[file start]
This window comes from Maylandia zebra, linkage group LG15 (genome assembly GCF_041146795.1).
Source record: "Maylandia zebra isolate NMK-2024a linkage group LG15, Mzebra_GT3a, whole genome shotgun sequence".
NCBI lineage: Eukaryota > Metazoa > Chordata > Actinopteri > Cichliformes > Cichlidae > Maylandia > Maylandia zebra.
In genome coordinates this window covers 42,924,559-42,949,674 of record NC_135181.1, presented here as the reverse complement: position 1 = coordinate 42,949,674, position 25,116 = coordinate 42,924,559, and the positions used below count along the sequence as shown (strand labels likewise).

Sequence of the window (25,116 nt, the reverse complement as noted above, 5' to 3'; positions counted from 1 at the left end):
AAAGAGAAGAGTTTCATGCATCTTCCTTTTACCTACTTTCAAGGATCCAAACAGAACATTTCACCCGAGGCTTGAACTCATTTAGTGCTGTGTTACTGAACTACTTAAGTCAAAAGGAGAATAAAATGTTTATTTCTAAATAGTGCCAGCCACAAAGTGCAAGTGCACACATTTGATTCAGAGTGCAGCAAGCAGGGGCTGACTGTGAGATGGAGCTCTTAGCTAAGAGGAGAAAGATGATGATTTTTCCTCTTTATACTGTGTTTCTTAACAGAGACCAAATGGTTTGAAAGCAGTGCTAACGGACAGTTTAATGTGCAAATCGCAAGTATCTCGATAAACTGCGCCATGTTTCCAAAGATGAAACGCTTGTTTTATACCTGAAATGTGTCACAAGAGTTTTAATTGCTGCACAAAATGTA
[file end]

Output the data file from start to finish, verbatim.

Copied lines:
This window comes from Maylandia zebra, linkage group LG15 (genome assembly GCF_041146795.1).
Source record: "Maylandia zebra isolate NMK-2024a linkage group LG15, Mzebra_GT3a, whole genome shotgun sequence".
NCBI lineage: Eukaryota > Metazoa > Chordata > Actinopteri > Cichliformes > Cichlidae > Maylandia > Maylandia zebra.
In genome coordinates this window covers 42,924,559-42,949,674 of record NC_135181.1, presented here as the reverse complement: position 1 = coordinate 42,949,674, position 25,116 = coordinate 42,924,559, and the positions used below count along the sequence as shown (strand labels likewise).

Sequence of the window (25,116 nt, the reverse complement as noted above, 5' to 3'; positions counted from 1 at the left end):
AAAGAGAAGAGTTTCATGCATCTTCCTTTTACCTACTTTCAAGGATCCAAACAGAACATTTCACCCGAGGCTTGAACTCATTTAGTGCTGTGTTACTGAACTACTTAAGTCAAAAGGAGAATAAAATGTTTATTTCTAAATAGTGCCAGCCACAAAGTGCAAGTGCACACATTTGATTCAGAGTGCAGCAAGCAGGGGCTGACTGTGAGATGGAGCTCTTAGCTAAGAGGAGAAAGATGATGATTTTTCCTCTTTATACTGTGTTTCTTAACAGAGACCAAATGGTTTGAAAGCAGTGCTAACGGACAGTTTAATGTGCAAATCGCAAGTATCTCGATAAACTGCGCCATGTTTCCAAAGATGAAACGCTTGTTTTATACCTGAAATGTGTCACAAGAGTTTTAATTGCTGCACAAAATGTA